Monday, September 10, 2012
Narrow House - A Key to Panngrieb (2012)
So spacious is A Key to Panngrieb, that you can discern each snare, cymbal and kick of the drummer, as if he was storing up all this pent up emotion and aggression into the most minimal of strikes. The bass strums along like the failing pulse of a dying heart, full but at the same time quite sparse over the raw banks of the guitar distortion, while the cello plucks along like a chamber musician witnessing one of Edgar Allen Poe's liquor fit depressions. The vocals are a pure growl, something like Shape of Despair where he lets his intonation ride out over each syllable in time with the drudging undercurrent, but they often take on a higher, rasped pitch, or even sink into a guttural mumble. The keys definitely create an otherworldly choir of sadness through their own simple repetition; never complex or intricate in terms of their composition, more like a procession of mourning angels slowly swaggering to the precipice of some eternal pit and then thrusting themselves down to its depths with mechanical precision. Guitars do often pick up pace to a flood of chords or chugs, as with the closer "Под Маской Этой" (a cover of Esoteric's "Beneath This Face"), where they even lovingly tease a blast beat...
However, I wouldn't have minded more variety to these patterns, perhaps more implementation of sad, swelling guitar harmonies that could even play better off the cello. Like most albums in this type, A Key to Panngrieb fights an uphill battle to remain interesting across the 11-14 minute long songs that represent 75% of the track list. I actually liked the extended intro to the album, with speech samples, brooding synthesizers and low piano hits; I also thought the production was excellent, nothing murky or difficult to process; and the surreal artwork is quite compelling. But with music that moves so slowly, I feel like the chord progressions need to be incredibly capable of conjuring despair, and these were just sort of average in doing that job. Narrow House succeed here by virtue of their enormous atmospherics, but they've got plenty of space in which to further experiment. I wouldn't necessarily recommend this to fans of the more dry, psychedelic droning doom inherent to Skepticism or Thergothon, but more to those who like the simpler, mourning crush of Evoken, Shape of Despair, perhaps even My Dying Bride.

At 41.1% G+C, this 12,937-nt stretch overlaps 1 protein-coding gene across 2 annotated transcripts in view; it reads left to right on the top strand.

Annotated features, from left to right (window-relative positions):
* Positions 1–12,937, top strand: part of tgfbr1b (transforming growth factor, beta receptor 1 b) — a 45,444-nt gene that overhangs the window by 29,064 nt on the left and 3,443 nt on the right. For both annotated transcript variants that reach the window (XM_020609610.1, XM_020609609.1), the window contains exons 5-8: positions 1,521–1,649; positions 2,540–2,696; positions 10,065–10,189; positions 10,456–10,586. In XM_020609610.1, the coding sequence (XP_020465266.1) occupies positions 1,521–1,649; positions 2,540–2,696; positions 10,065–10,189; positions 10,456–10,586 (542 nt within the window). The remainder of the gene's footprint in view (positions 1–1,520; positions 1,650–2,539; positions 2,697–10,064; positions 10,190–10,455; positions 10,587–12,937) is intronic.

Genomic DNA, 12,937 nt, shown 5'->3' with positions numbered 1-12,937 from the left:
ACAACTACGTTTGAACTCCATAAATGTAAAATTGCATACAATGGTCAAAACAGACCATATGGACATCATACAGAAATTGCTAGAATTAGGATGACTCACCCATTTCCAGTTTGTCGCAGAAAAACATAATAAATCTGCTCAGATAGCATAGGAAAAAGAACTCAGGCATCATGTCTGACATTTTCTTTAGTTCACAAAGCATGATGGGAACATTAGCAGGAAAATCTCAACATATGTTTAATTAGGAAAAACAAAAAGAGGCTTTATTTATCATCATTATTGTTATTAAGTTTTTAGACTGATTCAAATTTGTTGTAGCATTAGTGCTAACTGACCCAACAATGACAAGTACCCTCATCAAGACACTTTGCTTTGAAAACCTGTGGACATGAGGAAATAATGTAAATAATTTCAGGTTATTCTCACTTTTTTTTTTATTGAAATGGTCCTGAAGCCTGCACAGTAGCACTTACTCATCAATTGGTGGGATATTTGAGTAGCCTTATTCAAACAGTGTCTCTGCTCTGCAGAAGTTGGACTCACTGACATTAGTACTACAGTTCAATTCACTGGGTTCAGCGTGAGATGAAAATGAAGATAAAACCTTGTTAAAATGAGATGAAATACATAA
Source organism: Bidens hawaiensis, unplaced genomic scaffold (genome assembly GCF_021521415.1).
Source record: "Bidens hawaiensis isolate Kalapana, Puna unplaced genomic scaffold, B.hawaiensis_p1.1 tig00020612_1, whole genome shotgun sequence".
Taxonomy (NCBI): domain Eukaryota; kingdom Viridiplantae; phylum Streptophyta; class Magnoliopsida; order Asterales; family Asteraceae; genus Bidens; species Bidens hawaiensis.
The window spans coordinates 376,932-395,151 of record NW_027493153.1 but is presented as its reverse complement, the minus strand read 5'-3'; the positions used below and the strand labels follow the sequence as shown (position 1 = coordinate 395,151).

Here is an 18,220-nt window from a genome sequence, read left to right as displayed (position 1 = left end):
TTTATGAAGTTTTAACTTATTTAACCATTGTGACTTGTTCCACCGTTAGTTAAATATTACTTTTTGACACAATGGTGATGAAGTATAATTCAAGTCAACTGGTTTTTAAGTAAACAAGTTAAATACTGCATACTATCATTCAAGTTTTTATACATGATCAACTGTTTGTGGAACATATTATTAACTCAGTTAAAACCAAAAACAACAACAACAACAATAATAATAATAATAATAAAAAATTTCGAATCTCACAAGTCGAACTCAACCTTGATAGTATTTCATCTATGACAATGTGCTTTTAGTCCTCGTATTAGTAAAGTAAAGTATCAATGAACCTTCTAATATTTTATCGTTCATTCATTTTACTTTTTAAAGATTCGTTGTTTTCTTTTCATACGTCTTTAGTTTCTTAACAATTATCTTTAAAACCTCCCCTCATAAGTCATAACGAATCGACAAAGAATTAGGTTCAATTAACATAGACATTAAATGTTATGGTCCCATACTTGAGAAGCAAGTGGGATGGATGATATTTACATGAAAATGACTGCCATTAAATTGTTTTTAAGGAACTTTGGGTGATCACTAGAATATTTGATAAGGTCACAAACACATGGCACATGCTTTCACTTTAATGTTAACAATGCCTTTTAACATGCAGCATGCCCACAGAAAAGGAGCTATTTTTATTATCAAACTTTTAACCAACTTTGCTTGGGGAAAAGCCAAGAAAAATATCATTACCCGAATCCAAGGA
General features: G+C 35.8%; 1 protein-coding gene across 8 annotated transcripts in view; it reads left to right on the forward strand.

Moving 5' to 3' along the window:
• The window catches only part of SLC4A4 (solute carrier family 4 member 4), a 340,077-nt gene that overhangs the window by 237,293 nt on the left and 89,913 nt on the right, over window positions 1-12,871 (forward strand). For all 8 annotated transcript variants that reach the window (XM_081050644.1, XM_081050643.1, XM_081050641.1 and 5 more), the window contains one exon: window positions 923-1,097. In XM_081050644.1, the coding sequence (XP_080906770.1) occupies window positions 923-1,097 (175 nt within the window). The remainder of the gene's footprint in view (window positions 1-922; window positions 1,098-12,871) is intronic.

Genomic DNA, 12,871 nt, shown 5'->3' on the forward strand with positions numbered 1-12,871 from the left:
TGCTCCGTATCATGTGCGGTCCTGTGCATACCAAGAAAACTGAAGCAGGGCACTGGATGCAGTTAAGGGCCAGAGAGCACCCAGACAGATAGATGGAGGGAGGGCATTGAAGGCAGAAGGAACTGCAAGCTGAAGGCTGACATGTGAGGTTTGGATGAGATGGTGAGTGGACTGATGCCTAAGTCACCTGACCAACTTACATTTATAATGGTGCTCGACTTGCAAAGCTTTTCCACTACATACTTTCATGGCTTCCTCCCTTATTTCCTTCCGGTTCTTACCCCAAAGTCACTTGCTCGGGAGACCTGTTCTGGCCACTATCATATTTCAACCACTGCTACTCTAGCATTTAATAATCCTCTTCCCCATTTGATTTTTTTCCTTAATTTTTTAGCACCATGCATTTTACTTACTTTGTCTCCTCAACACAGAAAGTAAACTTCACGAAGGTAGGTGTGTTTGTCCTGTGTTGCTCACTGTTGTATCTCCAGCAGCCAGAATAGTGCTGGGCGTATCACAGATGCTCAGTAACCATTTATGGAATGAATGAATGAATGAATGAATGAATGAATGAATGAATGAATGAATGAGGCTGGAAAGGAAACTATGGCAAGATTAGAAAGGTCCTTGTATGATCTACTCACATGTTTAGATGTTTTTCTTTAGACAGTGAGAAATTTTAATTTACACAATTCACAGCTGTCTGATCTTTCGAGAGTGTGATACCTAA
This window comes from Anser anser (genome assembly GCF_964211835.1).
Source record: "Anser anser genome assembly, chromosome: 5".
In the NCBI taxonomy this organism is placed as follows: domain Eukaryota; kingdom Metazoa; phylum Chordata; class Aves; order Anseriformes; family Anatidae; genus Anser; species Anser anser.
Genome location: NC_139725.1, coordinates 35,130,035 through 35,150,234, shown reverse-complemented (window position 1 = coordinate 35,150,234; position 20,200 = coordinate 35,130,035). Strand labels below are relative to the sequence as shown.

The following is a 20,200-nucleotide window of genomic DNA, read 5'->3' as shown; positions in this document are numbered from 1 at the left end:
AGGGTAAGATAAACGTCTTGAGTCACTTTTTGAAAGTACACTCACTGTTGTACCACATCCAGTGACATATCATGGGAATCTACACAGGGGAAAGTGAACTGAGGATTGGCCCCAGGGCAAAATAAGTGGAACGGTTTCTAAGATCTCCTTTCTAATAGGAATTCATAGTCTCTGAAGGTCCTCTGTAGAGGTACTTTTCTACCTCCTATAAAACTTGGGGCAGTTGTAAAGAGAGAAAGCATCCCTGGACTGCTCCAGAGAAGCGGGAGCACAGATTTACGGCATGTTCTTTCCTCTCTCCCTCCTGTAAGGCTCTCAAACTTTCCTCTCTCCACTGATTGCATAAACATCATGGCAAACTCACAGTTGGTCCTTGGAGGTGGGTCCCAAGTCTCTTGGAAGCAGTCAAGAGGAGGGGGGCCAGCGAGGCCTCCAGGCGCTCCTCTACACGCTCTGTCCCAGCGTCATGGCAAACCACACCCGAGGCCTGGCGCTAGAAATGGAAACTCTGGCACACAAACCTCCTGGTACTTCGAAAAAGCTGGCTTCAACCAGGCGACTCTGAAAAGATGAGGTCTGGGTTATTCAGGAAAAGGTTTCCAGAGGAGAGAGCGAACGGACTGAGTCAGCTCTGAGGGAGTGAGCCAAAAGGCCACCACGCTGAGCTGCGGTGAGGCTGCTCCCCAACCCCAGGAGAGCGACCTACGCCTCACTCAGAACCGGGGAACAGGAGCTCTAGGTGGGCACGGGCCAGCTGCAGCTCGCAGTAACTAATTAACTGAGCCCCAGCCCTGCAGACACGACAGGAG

Verdict: Win [7/10]